Following the LGM, a number of more rapid (c. 1000-2000 yr long) cooling-warming cycles occurred, until global climate stabilised at around 11000yrs ago. These rapid events were first  identified in polar ice cores, where high-resolution records of past temperature changes are preserved in the layers of snow accumulation. The Younger Dryas represents one of these climatic events and covers a  period of time  approximately 1300 years long, between 12900 and 11600 years ago. It was first defined in fossil pollen assemblages in Scandinavia in the 1970s, where the relative abundance of pollen from plant species that inhabit cooler climatic zones increased, suggesting a decrease in local temperature. Subsequent work has shown that the Younger Dryas represents a period of dramatic cooling in the North Atlantic region, where a cooling of approximately 10degC caused glaciers to readvance in many parts of Europe and North America. One of these species is called Dryas octopetala, which is where the Younger Dryas gets its name (there is an Older Dryas, but that’s another story). The ice core records show that the Younger Dryas ended very abruptly, with rapid warming of several degrees occurring in a matter of decades. The fact that these changes occurred so rapidly and the fact that this occurred relatively recently (geologically speaking), has meant that the Younger Dryas is one of the most studied time-periods of the whole Quaternary. The main question surrounding this event is, ‘what caused it?’. The timescale over which it occurred is too short for it to have been caused by changes in the Earth’s orbit of the sun – as was the case at the LGM, therefore another explanation is needed.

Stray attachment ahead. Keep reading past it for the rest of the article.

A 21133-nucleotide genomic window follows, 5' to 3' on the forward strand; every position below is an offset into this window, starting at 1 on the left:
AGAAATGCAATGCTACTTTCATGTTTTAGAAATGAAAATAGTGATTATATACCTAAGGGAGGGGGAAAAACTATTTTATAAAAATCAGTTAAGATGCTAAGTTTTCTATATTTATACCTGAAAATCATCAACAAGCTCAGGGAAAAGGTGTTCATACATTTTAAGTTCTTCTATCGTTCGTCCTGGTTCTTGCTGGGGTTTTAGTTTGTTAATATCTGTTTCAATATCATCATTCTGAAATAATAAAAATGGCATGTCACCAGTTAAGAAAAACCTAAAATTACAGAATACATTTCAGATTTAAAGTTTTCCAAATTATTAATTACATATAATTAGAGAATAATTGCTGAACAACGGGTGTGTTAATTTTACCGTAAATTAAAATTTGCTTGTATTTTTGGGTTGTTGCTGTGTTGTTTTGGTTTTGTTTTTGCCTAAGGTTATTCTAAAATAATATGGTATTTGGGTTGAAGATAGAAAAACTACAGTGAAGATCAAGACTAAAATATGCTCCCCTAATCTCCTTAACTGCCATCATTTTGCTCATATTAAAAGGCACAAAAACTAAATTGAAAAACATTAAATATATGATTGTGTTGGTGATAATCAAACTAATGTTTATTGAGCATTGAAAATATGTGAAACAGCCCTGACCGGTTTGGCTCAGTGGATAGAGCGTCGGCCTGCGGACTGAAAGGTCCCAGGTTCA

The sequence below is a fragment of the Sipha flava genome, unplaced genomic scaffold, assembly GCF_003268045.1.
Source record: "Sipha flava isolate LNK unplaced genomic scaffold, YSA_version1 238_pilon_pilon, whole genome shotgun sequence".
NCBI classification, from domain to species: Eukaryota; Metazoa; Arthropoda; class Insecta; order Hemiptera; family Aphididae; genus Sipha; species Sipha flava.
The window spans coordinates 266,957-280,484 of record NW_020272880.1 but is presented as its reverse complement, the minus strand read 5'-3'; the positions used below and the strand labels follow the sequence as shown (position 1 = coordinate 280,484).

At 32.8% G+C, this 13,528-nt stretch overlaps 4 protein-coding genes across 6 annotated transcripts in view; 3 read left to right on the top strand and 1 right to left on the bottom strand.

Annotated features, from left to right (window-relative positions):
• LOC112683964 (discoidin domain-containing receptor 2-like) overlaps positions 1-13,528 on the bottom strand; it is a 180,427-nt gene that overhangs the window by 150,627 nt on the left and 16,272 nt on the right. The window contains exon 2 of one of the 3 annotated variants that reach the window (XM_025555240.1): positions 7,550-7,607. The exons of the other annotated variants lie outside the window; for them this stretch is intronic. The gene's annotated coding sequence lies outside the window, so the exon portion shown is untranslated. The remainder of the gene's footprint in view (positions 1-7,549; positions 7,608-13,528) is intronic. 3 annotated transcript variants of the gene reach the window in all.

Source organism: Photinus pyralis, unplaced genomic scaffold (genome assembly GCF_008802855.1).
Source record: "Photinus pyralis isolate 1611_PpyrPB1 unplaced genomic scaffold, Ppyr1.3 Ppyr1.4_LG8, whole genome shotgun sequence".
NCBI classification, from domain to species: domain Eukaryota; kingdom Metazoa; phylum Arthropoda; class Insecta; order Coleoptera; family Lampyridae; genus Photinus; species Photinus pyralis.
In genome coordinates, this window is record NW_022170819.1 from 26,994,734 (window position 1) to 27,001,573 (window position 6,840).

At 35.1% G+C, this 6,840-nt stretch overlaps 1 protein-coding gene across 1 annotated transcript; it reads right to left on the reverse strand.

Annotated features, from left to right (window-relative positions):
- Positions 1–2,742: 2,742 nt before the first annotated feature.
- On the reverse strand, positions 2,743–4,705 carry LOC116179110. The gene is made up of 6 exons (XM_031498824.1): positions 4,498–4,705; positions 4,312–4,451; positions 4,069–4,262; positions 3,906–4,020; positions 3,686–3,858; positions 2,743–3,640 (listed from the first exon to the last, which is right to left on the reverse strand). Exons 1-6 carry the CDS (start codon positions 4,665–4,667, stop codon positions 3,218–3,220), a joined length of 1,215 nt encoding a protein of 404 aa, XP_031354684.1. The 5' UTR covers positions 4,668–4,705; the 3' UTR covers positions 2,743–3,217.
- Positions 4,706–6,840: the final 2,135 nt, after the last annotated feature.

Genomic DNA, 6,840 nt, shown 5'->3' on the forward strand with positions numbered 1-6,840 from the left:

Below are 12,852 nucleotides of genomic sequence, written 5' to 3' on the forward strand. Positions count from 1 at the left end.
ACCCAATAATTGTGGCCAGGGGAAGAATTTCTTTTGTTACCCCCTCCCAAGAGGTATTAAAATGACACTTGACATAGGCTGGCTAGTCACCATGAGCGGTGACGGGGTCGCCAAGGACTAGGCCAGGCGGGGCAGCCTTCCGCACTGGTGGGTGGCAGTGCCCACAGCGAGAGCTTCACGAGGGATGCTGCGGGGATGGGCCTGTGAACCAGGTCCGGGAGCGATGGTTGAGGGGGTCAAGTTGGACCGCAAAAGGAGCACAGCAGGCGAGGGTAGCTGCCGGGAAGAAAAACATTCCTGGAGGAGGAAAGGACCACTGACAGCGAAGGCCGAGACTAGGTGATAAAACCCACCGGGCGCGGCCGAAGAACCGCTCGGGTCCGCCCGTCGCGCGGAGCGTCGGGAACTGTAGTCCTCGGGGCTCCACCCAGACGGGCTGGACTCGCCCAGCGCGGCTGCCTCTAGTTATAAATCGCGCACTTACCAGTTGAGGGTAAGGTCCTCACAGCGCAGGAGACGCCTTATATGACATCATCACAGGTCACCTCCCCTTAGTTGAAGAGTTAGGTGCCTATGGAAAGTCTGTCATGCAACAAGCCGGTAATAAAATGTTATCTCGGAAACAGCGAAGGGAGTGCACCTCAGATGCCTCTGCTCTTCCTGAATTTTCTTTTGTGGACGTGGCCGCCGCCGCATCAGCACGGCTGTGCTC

Early work (and work still being undertaken today) focused on trying to establish the geographic extent of this cooling event (i.e. was it restricted to the North Atlantic, or was it a global event?), in order to try to identify the likely cause.  In the mid-1990s, radiocarbon dates of a glacial deposit suggested glacier advance in New Zealand during the Younger Dryas. The author’s of this influential study (cited 192 times and counting), interpreted this as meaning that the Younger Dryas was a time of global cooling and suggested that this was driven by changes in the atmosphere, which are rapidly translated around the globe. However, refined dating techniques, such as surface exposure dating, and a greater range of climate records now suggest that the opposite is the case and that the mid- to high-latitudes of the Southern Hemisphere actually experienced warming during the Younger Dryas, whilst the North Atlantic experienced cooling. This is also seen in polar ice cores where Antarctica is seen to experience warming whilst Greenland cools during this period.